Baby weaning can be a fun and exciting, but it can also be overwhelming. When should you start? When can you introduce meat and fish? Which foods are a no-no?
Baby weaning guide: How to wean your baby
Whether you’re trying puree weaning or baby-led weaning, this need-to-know baby weaning guide will make sure you’re ready for anything your baby throws at you (probably from their high chair!). This guide includes how to introduce new flavours and textures, how to feed your baby safely, and top tips from parents who’ve done it before.
If you’re hungry for baby weaning recipe ideas, you can jump straight to the baby food meal planner:
When should I start baby weaning?
The Department of Health recommends that whether you’re breastfeeding or bottle feeding, you should only feed your baby milk for the first six months. Never start weaning before your baby is 17 weeks old.
It’s safe to start weaning when your baby reaches six months old. Their digestive system is then ready to cope with solid foods and they’ll begin to need the extra nutrients and iron that milk alone can’t provide. However, some parents start weaning as early as four months old, following health professionals’ advice. Your baby may start grabbing at your food and try to eat it themselves, which is a clear sign that they’re ready. Babies with older siblings often start weaning earlier as they see the family eating together and want to join in.
When is my baby ready for solids?
Every baby is different but the NHS advises that you can tell your baby is ready for solids if they:
- Can sit up
- Want to chew and are putting toys and other objects in their mouth
- Can reach and grab accurately
Sometimes it can be hard to tell when your baby is ready for solids, and you shouldn’t assume that a hungrier-than-usual baby means it’s time to wean. If you’re worried about slow weight gain or think your baby seems ready for solids earlier than the recommended six months, discuss this option with your health visitor or GP before you begin, especially if your baby was born premature.
“Some parents will get very excited when they start weaning,” advises The Parent & Baby Coach, Heidi Skudder. “This can sometimes mean the baby’s digestive system becomes overloaded very quickly. Which in turn can lead to a grumpy constipated baby who ends up waking up more than they did before starting weaning. I always advise clients to take it slowly, one new food every few days. I also recommend keeping a food diary to track if your baby has any reactions at all.”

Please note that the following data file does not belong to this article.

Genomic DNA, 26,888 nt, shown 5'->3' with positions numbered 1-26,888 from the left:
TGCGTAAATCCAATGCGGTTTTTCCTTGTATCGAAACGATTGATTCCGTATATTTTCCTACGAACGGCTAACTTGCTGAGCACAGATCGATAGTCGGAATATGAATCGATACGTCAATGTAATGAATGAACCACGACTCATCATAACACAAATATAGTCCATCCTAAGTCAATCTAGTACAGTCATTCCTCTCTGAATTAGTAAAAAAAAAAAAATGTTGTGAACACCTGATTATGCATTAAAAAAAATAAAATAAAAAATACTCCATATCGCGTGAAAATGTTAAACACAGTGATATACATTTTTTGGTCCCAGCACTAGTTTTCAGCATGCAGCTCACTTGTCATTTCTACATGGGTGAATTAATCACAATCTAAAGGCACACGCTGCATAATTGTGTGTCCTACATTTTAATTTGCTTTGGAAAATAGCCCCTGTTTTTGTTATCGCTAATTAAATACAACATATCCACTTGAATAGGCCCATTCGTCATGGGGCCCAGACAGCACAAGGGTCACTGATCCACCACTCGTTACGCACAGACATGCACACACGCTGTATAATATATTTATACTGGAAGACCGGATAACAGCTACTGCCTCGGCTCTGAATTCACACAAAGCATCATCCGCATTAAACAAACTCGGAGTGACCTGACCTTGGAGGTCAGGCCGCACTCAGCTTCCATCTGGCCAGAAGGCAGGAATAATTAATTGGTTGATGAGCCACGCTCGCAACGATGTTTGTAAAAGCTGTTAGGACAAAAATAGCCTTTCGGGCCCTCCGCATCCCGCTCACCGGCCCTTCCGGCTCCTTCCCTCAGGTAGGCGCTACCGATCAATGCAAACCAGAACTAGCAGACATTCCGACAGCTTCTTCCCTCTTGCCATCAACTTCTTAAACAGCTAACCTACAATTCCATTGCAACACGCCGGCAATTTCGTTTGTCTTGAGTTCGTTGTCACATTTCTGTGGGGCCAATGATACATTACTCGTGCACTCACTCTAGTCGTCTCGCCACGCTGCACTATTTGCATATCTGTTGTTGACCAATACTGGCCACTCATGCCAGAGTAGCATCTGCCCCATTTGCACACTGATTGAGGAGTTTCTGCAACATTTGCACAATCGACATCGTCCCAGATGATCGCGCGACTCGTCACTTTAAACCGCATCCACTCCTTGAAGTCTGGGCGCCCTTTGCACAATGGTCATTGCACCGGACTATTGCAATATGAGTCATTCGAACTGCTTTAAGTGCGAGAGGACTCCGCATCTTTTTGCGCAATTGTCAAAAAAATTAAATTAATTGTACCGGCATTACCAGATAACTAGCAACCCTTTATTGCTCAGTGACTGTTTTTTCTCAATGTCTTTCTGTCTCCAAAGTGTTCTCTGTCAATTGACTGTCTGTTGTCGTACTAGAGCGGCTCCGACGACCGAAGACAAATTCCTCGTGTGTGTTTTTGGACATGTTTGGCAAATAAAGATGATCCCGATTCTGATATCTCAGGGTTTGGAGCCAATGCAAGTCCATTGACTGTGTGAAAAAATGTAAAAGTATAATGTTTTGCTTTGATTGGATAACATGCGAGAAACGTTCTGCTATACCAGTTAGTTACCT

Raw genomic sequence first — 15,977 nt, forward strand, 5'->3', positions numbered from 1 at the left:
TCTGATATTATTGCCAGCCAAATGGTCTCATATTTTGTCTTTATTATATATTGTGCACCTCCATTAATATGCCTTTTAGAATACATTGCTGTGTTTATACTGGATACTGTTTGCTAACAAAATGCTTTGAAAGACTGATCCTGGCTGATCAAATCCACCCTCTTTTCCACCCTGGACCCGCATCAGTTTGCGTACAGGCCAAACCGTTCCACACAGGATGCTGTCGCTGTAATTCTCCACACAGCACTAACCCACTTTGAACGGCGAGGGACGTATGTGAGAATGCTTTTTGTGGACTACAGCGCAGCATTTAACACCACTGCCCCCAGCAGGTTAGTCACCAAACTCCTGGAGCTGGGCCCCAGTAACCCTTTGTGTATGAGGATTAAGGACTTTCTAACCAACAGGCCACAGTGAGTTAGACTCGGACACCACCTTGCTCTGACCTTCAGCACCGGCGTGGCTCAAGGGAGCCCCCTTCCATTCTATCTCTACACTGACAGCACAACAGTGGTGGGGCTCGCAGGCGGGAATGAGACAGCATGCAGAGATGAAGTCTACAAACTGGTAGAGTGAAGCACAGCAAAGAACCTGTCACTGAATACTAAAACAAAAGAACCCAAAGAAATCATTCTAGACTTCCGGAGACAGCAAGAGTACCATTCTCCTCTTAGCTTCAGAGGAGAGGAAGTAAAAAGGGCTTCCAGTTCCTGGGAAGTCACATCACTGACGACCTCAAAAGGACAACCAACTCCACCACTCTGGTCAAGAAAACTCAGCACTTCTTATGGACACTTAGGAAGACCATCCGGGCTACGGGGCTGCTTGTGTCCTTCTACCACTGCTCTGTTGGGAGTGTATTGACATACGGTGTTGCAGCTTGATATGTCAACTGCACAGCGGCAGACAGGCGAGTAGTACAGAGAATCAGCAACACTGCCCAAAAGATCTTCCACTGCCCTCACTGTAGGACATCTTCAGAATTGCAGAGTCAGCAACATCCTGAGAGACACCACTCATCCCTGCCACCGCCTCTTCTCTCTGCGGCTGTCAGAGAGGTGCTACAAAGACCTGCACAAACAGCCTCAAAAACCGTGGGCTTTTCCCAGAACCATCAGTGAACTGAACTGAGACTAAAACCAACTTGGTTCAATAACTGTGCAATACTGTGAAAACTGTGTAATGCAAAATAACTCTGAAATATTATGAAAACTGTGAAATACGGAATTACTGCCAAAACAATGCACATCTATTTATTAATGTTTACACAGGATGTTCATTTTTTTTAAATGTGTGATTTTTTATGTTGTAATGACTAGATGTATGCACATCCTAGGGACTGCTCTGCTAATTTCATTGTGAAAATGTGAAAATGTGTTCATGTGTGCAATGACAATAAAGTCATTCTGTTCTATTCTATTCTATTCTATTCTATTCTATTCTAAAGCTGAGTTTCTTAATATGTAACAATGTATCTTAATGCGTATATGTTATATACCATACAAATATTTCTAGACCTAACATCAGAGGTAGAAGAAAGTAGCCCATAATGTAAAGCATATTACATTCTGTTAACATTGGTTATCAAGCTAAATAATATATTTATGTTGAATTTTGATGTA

How should I start baby weaning?
Early solids should be introduced alongside your baby’s usual milk feeds. The first few weeks of solids aren’t really about filling them up, it’s about getting your baby used to different tastes, textures and a new routine. It’s more fun than food!
Weaning is a new experience for your baby and they need time to get used to it. So when you decide to try out solids for the first time, start off slowly. Try a tiny amount of baby rice or a single fruit or veg puree on your finger or on a soft-tip weaning spoon and give your baby a little taster every few days.
You can then build up slowly over the next few weeks, offering your baby a few spoonfuls of combined fruit and veg purees once a day, then twice a day and then up to three times a day when your baby is ready. Do this in addition to your baby’s usual milk feeds until they’re established on three meals a day.
After seven or eight months they’ll need 500-600ml or a pint of milk in addition to solids until their first birthday.
What time of day should I start weaning?
“There is no right or wrong time of day to start weaning,” says The Parent & Baby Coach, Heidi Skudder. “But I tend to find most babies are receptive to foods late morning, after their milk feed. But before they go down for another nap.”
Start your first weaning whenever you have time to prepare food and then sit with your baby. This may be breakfast, or busy families might prefer lunchtime when other children are out at school. Start with one regular meal time and then build up your weaning slowly as your baby’s hunger and interest increases naturally.